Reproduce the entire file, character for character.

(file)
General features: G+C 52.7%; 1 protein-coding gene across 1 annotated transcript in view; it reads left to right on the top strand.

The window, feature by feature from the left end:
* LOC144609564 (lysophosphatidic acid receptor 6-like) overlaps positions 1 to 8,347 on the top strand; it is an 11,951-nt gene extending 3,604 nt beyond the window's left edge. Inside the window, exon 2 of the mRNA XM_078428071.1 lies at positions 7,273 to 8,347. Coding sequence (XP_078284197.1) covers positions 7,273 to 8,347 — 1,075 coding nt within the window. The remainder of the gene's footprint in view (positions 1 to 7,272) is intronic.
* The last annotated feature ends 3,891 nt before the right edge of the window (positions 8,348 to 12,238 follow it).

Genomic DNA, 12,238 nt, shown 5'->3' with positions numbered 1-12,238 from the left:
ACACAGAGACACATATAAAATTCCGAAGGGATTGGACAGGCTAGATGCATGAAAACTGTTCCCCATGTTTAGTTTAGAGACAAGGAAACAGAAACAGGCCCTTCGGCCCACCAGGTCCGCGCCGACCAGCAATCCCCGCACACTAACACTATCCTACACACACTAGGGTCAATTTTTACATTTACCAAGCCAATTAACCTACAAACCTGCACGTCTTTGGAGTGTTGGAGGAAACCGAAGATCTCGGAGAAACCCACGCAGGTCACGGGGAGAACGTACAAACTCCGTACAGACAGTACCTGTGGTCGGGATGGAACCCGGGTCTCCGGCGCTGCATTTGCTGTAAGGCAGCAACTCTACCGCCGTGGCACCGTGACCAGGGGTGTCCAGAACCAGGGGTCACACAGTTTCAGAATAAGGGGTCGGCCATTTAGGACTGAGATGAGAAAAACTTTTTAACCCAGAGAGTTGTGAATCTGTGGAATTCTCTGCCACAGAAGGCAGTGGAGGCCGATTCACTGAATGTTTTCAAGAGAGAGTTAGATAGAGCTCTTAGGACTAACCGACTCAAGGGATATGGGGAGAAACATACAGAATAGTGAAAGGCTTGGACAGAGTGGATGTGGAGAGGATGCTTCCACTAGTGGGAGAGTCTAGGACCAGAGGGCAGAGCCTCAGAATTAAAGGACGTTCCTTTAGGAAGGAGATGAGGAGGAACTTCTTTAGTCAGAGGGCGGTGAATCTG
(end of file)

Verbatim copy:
General features: G+C 52.7%; 1 protein-coding gene across 1 annotated transcript in view; it reads left to right on the top strand.

The window, feature by feature from the left end:
* LOC144609564 (lysophosphatidic acid receptor 6-like) overlaps positions 1 to 8,347 on the top strand; it is an 11,951-nt gene extending 3,604 nt beyond the window's left edge. Inside the window, exon 2 of the mRNA XM_078428071.1 lies at positions 7,273 to 8,347. Coding sequence (XP_078284197.1) covers positions 7,273 to 8,347 — 1,075 coding nt within the window. The remainder of the gene's footprint in view (positions 1 to 7,272) is intronic.
* The last annotated feature ends 3,891 nt before the right edge of the window (positions 8,348 to 12,238 follow it).

Genomic DNA, 12,238 nt, shown 5'->3' with positions numbered 1-12,238 from the left:
ACACAGAGACACATATAAAATTCCGAAGGGATTGGACAGGCTAGATGCATGAAAACTGTTCCCCATGTTTAGTTTAGAGACAAGGAAACAGAAACAGGCCCTTCGGCCCACCAGGTCCGCGCCGACCAGCAATCCCCGCACACTAACACTATCCTACACACACTAGGGTCAATTTTTACATTTACCAAGCCAATTAACCTACAAACCTGCACGTCTTTGGAGTGTTGGAGGAAACCGAAGATCTCGGAGAAACCCACGCAGGTCACGGGGAGAACGTACAAACTCCGTACAGACAGTACCTGTGGTCGGGATGGAACCCGGGTCTCCGGCGCTGCATTTGCTGTAAGGCAGCAACTCTACCGCCGTGGCACCGTGACCAGGGGTGTCCAGAACCAGGGGTCACACAGTTTCAGAATAAGGGGTCGGCCATTTAGGACTGAGATGAGAAAAACTTTTTAACCCAGAGAGTTGTGAATCTGTGGAATTCTCTGCCACAGAAGGCAGTGGAGGCCGATTCACTGAATGTTTTCAAGAGAGAGTTAGATAGAGCTCTTAGGACTAACCGACTCAAGGGATATGGGGAGAAACATACAGAATAGTGAAAGGCTTGGACAGAGTGGATGTGGAGAGGATGCTTCCACTAGTGGGAGAGTCTAGGACCAGAGGGCAGAGCCTCAGAATTAAAGGACGTTCCTTTAGGAAGGAGATGAGGAGGAACTTCTTTAGTCAGAGGGCGGTGAATCTG